IBM Debuts Upgraded WebSphere App Server

by Clint Boulton

Big Blue offers a glimpse of the long-awaited version 6 of WebSphere Application Server. It claims a quick uptime, new automation, and standards support.

Placing greater emphasis on availability than in any previous release of its software, IBM Wednesday released detailed enhancements to its core WebSphere Application Server (WAS).

The announcement is part of IBM's major upgrade of its WebSphere middleware product lines, its biggest in about two years.

WAS 6 cuts downtime and failover from five minutes to a matter of seconds, an unprecedented boost in continuity and performance for an IBM software server, according to Bob Sutor, director of marketing, WebSphere Foundation Software.

Sutor said the upgraded application server represents the Armonk, N.Y., company's efforts to protect business applications from outages, from power failures to hurricanes or tornadoes, that can cost companies thousands of dollars in lost revenue.

For example, financial institutions that broker large transactions online require as close to 100 percent uptime as possible. When an outage at a bank occurs, financial transactions get dropped, costing businesses and people time and money.

Sutor told internetnews.com improvements in WAS 6 spring from the company's autonomic computing technology, which are computing systems designed to self-heal, manage and configure.

After detecting an outage, WAS 6 redirects data to a fail-over server within the same data center, or via the Internet to a completely different location, if needed. Before, administrators had to manually reboot systems.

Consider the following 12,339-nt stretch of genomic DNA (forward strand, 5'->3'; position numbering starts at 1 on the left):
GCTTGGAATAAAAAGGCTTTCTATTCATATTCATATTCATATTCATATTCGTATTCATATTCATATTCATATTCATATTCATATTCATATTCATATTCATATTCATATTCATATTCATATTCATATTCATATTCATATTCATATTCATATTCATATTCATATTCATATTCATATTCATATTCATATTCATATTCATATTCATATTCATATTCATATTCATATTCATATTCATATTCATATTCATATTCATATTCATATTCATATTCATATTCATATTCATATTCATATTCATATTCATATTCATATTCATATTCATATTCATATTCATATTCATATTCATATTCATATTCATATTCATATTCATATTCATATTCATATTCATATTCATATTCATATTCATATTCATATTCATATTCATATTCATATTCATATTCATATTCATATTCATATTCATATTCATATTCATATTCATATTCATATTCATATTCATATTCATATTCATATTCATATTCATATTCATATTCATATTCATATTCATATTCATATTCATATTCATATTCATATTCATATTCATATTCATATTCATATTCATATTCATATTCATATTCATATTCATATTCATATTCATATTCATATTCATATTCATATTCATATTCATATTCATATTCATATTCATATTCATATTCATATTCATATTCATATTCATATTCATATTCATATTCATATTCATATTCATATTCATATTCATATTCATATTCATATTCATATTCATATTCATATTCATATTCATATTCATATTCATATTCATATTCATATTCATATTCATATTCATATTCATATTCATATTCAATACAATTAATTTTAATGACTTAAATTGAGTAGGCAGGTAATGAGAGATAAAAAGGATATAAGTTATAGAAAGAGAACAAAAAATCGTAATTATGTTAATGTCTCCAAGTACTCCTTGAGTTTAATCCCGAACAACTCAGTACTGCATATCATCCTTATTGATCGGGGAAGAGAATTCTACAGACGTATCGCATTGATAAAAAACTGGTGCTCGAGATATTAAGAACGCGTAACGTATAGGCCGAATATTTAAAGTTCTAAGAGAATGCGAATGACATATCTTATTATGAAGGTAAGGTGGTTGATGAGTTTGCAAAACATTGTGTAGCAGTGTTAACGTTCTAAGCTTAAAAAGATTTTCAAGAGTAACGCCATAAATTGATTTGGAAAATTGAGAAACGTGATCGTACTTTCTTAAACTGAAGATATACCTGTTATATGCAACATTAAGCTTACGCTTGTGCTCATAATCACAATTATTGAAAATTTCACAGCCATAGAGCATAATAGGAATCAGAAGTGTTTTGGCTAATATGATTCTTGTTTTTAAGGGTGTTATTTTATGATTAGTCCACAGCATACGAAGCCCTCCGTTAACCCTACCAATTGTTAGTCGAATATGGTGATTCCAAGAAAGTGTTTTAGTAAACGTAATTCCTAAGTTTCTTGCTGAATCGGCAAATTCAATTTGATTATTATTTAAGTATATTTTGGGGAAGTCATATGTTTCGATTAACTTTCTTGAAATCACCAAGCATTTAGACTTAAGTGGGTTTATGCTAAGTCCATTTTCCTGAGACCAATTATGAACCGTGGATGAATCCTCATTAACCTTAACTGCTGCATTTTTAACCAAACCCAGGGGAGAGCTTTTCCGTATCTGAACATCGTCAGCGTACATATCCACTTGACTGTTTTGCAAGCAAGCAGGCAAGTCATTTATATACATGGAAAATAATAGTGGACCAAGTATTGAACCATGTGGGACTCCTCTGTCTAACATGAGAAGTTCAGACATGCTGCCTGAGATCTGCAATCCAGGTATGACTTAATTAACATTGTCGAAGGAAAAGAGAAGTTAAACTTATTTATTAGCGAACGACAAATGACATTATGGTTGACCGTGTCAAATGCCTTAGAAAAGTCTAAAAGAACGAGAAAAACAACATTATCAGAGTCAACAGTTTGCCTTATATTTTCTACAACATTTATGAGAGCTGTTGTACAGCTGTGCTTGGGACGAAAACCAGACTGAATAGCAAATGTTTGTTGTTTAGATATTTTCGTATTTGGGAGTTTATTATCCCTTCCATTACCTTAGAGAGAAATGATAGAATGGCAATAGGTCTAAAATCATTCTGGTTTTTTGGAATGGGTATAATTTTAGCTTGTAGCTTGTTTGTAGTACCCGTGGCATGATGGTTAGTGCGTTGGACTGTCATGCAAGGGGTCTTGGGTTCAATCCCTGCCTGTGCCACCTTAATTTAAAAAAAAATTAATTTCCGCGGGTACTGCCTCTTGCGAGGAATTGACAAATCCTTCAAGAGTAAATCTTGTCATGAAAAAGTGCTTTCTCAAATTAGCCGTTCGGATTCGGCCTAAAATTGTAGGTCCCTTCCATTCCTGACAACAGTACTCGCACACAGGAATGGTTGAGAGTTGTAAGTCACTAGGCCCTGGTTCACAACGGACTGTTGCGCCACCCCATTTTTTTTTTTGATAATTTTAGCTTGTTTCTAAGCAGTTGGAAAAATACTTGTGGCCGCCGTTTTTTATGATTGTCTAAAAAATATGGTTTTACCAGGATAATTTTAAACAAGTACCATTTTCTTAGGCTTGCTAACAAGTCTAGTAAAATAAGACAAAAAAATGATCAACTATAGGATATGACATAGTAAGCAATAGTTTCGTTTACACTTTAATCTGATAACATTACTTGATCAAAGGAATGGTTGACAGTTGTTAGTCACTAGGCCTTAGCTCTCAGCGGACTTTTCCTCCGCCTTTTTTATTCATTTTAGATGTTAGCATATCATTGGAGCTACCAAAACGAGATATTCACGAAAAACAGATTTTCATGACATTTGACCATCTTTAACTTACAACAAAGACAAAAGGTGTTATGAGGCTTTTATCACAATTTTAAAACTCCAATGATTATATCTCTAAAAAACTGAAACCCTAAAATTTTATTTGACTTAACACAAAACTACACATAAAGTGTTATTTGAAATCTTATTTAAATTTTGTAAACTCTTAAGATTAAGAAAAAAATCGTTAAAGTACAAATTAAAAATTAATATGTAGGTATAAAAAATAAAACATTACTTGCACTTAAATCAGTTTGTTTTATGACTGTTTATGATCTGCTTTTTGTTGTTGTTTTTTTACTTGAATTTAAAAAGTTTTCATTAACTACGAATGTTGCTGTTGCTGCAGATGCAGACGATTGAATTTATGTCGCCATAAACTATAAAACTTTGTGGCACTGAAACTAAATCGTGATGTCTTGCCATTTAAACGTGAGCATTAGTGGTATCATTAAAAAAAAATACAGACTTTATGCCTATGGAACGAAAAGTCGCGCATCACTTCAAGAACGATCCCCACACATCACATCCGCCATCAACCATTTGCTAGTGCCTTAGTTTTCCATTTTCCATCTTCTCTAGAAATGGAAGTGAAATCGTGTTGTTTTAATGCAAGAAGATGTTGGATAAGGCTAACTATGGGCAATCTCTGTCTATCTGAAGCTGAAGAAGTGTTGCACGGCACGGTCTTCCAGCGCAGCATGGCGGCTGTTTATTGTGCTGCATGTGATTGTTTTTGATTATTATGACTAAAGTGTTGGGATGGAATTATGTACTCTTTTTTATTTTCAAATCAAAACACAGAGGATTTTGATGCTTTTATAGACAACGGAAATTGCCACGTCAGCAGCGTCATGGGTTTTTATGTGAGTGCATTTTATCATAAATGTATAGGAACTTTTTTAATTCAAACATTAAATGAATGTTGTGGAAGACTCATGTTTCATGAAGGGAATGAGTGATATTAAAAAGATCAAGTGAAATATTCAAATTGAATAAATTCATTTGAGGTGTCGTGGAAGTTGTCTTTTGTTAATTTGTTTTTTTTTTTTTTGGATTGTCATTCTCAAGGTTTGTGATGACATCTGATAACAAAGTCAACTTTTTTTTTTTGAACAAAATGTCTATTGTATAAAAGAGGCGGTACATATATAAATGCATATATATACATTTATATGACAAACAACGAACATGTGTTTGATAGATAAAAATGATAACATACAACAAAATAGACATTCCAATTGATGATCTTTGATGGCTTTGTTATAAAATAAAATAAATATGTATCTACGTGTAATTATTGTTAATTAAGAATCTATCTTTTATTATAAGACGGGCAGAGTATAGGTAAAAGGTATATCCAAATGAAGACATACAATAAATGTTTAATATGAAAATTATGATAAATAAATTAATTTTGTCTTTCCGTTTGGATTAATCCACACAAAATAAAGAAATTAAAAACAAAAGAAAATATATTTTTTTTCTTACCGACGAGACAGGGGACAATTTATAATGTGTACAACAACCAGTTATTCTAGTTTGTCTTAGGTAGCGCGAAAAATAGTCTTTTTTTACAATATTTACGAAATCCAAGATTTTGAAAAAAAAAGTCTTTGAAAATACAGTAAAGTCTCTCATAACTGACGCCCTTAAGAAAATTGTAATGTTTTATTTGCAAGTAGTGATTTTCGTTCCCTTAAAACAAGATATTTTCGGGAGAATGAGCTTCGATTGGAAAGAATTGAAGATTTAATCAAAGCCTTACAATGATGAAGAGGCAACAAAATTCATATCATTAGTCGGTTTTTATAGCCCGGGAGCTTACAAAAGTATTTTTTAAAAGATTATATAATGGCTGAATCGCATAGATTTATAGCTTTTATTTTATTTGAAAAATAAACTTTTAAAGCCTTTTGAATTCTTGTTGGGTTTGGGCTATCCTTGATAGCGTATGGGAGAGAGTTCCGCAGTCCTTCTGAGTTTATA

D.H. Brown & Associates analyst Pierre Fricke said the high-availability and fail-over features could give IBM a leg-up on what current rivals BEA Systems and Oracle currently provide in their application server products.

WAS 6 has a new, drag-and-drop environment that automates tedious steps of application development for programmers. Eliminating hand-coding has been a major bugbear for software companies.

"IBM lagged in ease-of-use and deployment and they certainly improved that with 6," Fricke told internetnews.com. Moreover, Fricke said support for Java Server Faces and Service Data Objects improves the presentation layer on the server-side, making it easier to accommodate different protocols.

With such improvements, IBM hopes to boost its share over rivals BEA Systems and Oracle in the application server space, a multi-billion industry where applications are transferred across hardware servers and networks of all sizes.

There is also increased and up-to-the minute standards support, including WS-Security, which authenticates communications between Web services and WS-Transactions, which makes sure Web services are consistently delivered.

Sutor also claims the software embodies a service-oriented architecture (SOA) more than any other application server on the market.

SOAs are related processes and services that can be mixed and matched through reusable software components instead of pieces that are manually coded. What this does is allow businesses to more quickly and efficiently integrate and share applications and data with customers, partners and suppliers. Web services are considered a subset of an SOA.

WAS 6 fits into this mold, Sutor said, because IBM's engineers have adjusted it to more easily integrate with customers' systems, regardless of the technology. WAS 6 provides this with faster messaging connectivity to an enterprise service bus a layer of connection infrastructure that allows transactions to flow between applications.

WAS 6 and a lighter weight Express version will be available by year's end, with pricing to be unveiled at that time.

In related WebSphere software news, new versions of IBM WebSphere Studio Site Developer and WebSphere Studio Application Developer tools are currently planned to be available in the fourth quarter. When they appear, they will be re-branded as IBM Rational Web Developer for WebSphere Software and Rational Application Developer for WebSphere Software, respectively.

This article was originally published on internetnews.com.

This article was originally published on Thursday Oct 7th 2004
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